White, 36, was a handsome, friendly, brown-eyed man who was born into a military family at San Antonio, Tex., and was graduated from West Point. He ranked No. 1 in physical aptitude in his class of 1952 and set a record in the high hurdles.

White spent 21 thrilling minutes outside Gemini 4, during a four-day orbital flight with Air Force Lt. James A. McDivitt.

Chaffee, 31, was slight and dark-haired. He joined the space program in 1963 with the third group of astronauts after logging more than 1,800 hours in jet aircraft.

A space agency official said minor difficulties had occurred during the countdown with the communications and environmental control systems. But he said investigators did not know whether the fire stemmed from the two troublesome systems.

All data was impounded jointly by the Air Force and NASA and newsmen were not allowed to view the scene. Spokesmen said it would be tomorrow morning at the earliest before reporters were permitted at the site.

Harris said it was quite possible that none of the victims had any knowledge that there was a serious problem aboard. He said the craft and rocket were not fueled and explosive devices aboard the spacecraft had been inactivated and could not have caused the disaster.

The backup crew for the scheduled 14-day flight now becomes the prime pilots of Apollo I.

They are Navy Capt. Walter M. Schirra Jr., who like Grissom, was one of the original seven Mercury astronauts; Air Force Maj. Walter Cunningham, and Air Force Maj. Donn F. Eisele. Neither Eisele nor Cunningham has yet flown in space.

Cunningham, 34, was selected as an astronaut in October 1963. Eisele, chosen at the same time, is a former experimental test pilot. He is married and has four children. Cunningham is married and has two children.

The parents of the dead astronauts went into grief stricken seclusion.

“My God, don’t talk to me now. My son just got killed,” said Chaffee’s father, Donald, when reached in Grand Rapids, Mich.

Grissoms’ parents, Mr. and Mrs. Dennis Grissom, went into seclusion at their Mitchell, Ind., home and Mayor James A. Fortner set up a police guard at the home of the Grissoms and called for the state police.

White’s father, Retired Army Gen. Edward H. White, said at his St. Petersburg, Fla., home that he and his wife “do not wish to be disturbed.”

Vice President Hubert Humphrey joined the president in promising “the United States will push ever forward in space …”

Humphrey, who often visits the Cape in his capacity as chairman of the National Aeronautics and Space Council said:

“The deaths of these three brilliant young men, true pioneers and wonderfully brave, is a profound and personal loss to me. I have had such close relationships with them that my sorrow is very deep. My heart goes out to their families and loved ones.”

In addition to this formal statement, the president sent personal messages to the three victims’ families.

Five other astronauts and top U.S. space officials were at the White House celebrating the signing of the historic treaty on peaceful uses of outer space at the hour the three spacemen were killed.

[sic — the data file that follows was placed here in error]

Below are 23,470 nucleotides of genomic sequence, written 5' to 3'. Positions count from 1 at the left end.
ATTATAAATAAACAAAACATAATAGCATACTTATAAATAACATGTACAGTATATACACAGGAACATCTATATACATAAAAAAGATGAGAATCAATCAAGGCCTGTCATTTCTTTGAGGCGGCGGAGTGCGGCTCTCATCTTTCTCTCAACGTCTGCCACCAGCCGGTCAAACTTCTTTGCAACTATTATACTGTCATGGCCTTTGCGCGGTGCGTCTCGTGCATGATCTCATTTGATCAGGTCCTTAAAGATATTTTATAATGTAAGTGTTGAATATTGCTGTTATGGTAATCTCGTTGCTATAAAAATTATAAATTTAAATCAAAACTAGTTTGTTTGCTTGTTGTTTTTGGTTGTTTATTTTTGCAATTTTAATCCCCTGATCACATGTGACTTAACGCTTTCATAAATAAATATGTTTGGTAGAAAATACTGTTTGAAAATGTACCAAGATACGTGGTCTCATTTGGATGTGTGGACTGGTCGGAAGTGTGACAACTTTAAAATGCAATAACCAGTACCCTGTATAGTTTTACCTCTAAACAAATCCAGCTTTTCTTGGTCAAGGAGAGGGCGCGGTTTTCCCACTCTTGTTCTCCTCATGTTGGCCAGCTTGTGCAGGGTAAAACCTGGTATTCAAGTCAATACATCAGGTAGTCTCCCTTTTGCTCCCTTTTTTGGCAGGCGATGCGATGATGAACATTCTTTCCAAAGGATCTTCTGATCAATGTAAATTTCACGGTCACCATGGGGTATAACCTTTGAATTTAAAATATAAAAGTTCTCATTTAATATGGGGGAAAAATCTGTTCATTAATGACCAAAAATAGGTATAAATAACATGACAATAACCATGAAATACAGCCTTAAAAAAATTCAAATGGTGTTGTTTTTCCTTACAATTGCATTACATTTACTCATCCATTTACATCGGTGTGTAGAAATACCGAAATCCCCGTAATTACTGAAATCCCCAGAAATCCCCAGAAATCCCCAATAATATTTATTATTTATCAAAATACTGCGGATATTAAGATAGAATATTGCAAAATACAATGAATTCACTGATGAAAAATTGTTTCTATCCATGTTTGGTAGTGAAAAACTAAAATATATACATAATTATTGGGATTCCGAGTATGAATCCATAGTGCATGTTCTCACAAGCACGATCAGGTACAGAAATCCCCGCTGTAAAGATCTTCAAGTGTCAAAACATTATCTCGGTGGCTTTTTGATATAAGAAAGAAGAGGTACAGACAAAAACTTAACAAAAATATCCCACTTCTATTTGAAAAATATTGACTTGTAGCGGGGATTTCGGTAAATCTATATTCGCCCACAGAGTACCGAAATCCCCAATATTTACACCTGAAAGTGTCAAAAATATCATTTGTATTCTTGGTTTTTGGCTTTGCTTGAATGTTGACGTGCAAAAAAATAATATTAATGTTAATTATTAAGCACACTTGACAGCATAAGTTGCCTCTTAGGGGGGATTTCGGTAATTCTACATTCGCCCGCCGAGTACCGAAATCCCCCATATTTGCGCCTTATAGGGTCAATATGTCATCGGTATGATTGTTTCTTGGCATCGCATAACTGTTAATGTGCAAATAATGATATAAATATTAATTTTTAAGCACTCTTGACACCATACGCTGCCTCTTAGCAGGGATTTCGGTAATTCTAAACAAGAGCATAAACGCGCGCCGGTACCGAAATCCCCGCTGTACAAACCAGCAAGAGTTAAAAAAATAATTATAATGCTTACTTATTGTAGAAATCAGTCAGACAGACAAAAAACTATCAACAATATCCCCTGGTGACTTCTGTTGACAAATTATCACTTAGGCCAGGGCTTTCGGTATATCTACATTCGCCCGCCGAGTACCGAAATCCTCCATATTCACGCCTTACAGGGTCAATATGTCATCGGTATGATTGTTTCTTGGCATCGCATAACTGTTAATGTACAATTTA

The five astronauts attending the ceremony were: Gordon Cooper, Scott Carpenter, Neil Armstrong, Richard Gordon and James Lovell. A pioneer in space rocketry, Werner Von Braun, also was at the reception, along with other NASA leaders.

The tragic news came to the White House only a short time after the last guest had left.

Sen. Clinton P. Anderson, D-N.M., chairman of the Senate Space Committee, said he did not know what action, if any, his committee, might take as a result of the accident. “So far, I don’t know enough about it,” he said.

But two member of the committee said they did not believe the accident at the Cape would slow down the American space effort.

Sen. John Stennis, D-Miss., said that while the accident had taken a horrible toll the space program’s averages have been “mighty high.”

“I don’t think this indicates any dereliction on the part of those conducting our space program,” Stennis said. “Perhaps it is only the law of averages catching up with us. These simulation programs have paved the way to the real thing….despite this accident I think we must proceed with the programs.”

Sen. George D. Aiken, R-Vt., said he was particularly struck by the tragedy because he had been discussing America’s space program with astronauts at the White House ceremony of the signing of the space treaty.

The other three astronauts killed in the line of duty were Theodore C. Freeman, who died in the crash of a jet trainer Oct. 31, 1964, near Houston; 

Elliot See Jr., and Charles A. Bassett II, who died Feb. 28, 1966, “when their jet struck the building housing their space capsule at St. Louis, Mo”

Freeman was on a routine proficiency training flight when a goose hit his windshield as he was coming in for a landing.A space agency investigation board determined that the inability of the pilot to see in bad weather was the cause of the second accident,mitigating the goose of any wrongdoing.